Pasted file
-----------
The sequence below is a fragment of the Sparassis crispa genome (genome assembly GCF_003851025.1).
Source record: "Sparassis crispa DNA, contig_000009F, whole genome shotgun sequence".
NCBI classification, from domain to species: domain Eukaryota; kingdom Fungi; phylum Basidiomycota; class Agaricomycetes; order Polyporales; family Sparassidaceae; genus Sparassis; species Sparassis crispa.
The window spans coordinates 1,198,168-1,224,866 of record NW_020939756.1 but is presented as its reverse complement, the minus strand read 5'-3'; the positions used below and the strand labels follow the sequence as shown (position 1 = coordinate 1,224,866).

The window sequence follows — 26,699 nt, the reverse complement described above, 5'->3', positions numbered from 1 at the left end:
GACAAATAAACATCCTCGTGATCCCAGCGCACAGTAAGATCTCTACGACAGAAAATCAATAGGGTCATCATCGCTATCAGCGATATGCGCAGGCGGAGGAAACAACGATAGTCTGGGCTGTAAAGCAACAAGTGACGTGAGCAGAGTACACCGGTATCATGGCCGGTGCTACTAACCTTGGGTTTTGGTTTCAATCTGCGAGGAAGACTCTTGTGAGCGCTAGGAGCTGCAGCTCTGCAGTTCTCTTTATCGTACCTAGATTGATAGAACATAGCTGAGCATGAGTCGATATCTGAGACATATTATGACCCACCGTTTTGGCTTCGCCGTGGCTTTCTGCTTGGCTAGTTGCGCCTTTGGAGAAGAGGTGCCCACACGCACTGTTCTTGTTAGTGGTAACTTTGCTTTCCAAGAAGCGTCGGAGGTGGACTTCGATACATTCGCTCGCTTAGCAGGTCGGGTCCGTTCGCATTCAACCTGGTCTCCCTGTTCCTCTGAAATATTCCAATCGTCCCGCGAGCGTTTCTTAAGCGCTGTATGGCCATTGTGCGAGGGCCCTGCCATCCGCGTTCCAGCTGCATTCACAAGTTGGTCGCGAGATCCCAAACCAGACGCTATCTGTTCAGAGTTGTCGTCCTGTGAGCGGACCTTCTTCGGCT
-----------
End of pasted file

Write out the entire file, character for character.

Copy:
The sequence below is a fragment of the Sparassis crispa genome (genome assembly GCF_003851025.1).
Source record: "Sparassis crispa DNA, contig_000009F, whole genome shotgun sequence".
NCBI classification, from domain to species: domain Eukaryota; kingdom Fungi; phylum Basidiomycota; class Agaricomycetes; order Polyporales; family Sparassidaceae; genus Sparassis; species Sparassis crispa.
The window spans coordinates 1,198,168-1,224,866 of record NW_020939756.1 but is presented as its reverse complement, the minus strand read 5'-3'; the positions used below and the strand labels follow the sequence as shown (position 1 = coordinate 1,224,866).

The window sequence follows — 26,699 nt, the reverse complement described above, 5'->3', positions numbered from 1 at the left end:
GACAAATAAACATCCTCGTGATCCCAGCGCACAGTAAGATCTCTACGACAGAAAATCAATAGGGTCATCATCGCTATCAGCGATATGCGCAGGCGGAGGAAACAACGATAGTCTGGGCTGTAAAGCAACAAGTGACGTGAGCAGAGTACACCGGTATCATGGCCGGTGCTACTAACCTTGGGTTTTGGTTTCAATCTGCGAGGAAGACTCTTGTGAGCGCTAGGAGCTGCAGCTCTGCAGTTCTCTTTATCGTACCTAGATTGATAGAACATAGCTGAGCATGAGTCGATATCTGAGACATATTATGACCCACCGTTTTGGCTTCGCCGTGGCTTTCTGCTTGGCTAGTTGCGCCTTTGGAGAAGAGGTGCCCACACGCACTGTTCTTGTTAGTGGTAACTTTGCTTTCCAAGAAGCGTCGGAGGTGGACTTCGATACATTCGCTCGCTTAGCAGGTCGGGTCCGTTCGCATTCAACCTGGTCTCCCTGTTCCTCTGAAATATTCCAATCGTCCCGCGAGCGTTTCTTAAGCGCTGTATGGCCATTGTGCGAGGGCCCTGCCATCCGCGTTCCAGCTGCATTCACAAGTTGGTCGCGAGATCCCAAACCAGACGCTATCTGTTCAGAGTTGTCGTCCTGTGAGCGGACCTTCTTCGGCT